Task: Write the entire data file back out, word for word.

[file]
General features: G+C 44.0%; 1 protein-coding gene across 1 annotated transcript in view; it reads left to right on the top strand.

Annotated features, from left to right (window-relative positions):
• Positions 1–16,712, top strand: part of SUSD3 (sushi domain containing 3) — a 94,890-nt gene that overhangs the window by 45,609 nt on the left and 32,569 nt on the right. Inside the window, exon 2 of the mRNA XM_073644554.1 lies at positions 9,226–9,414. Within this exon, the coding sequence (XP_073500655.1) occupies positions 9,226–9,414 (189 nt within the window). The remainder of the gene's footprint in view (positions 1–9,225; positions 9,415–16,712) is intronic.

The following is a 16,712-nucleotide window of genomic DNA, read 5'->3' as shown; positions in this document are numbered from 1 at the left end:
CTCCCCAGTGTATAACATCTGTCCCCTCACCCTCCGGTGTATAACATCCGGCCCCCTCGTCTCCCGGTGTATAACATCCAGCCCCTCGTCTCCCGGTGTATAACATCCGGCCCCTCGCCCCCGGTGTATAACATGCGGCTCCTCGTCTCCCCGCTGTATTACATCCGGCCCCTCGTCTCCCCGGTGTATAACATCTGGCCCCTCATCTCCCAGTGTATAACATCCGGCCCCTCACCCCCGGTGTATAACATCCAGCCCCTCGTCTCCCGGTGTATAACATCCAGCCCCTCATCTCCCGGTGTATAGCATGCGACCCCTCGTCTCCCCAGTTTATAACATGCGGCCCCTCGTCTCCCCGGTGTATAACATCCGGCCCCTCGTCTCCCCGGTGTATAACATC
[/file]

General features: G+C 44.0%; 1 protein-coding gene across 1 annotated transcript in view; it reads left to right on the top strand.

Annotated features, from left to right (window-relative positions):
• Positions 1–16,712, top strand: part of SUSD3 (sushi domain containing 3) — a 94,890-nt gene that overhangs the window by 45,609 nt on the left and 32,569 nt on the right. Inside the window, exon 2 of the mRNA XM_073644554.1 lies at positions 9,226–9,414. Within this exon, the coding sequence (XP_073500655.1) occupies positions 9,226–9,414 (189 nt within the window). The remainder of the gene's footprint in view (positions 1–9,225; positions 9,415–16,712) is intronic.

The following is a 16,712-nucleotide window of genomic DNA, read 5'->3' as shown; positions in this document are numbered from 1 at the left end:
CTCCCCAGTGTATAACATCTGTCCCCTCACCCTCCGGTGTATAACATCCGGCCCCCTCGTCTCCCGGTGTATAACATCCAGCCCCTCGTCTCCCGGTGTATAACATCCGGCCCCTCGCCCCCGGTGTATAACATGCGGCTCCTCGTCTCCCCGCTGTATTACATCCGGCCCCTCGTCTCCCCGGTGTATAACATCTGGCCCCTCATCTCCCAGTGTATAACATCCGGCCCCTCACCCCCGGTGTATAACATCCAGCCCCTCGTCTCCCGGTGTATAACATCCAGCCCCTCATCTCCCGGTGTATAGCATGCGACCCCTCGTCTCCCCAGTTTATAACATGCGGCCCCTCGTCTCCCCGGTGTATAACATCCGGCCCCTCGTCTCCCCGGTGTATAACATC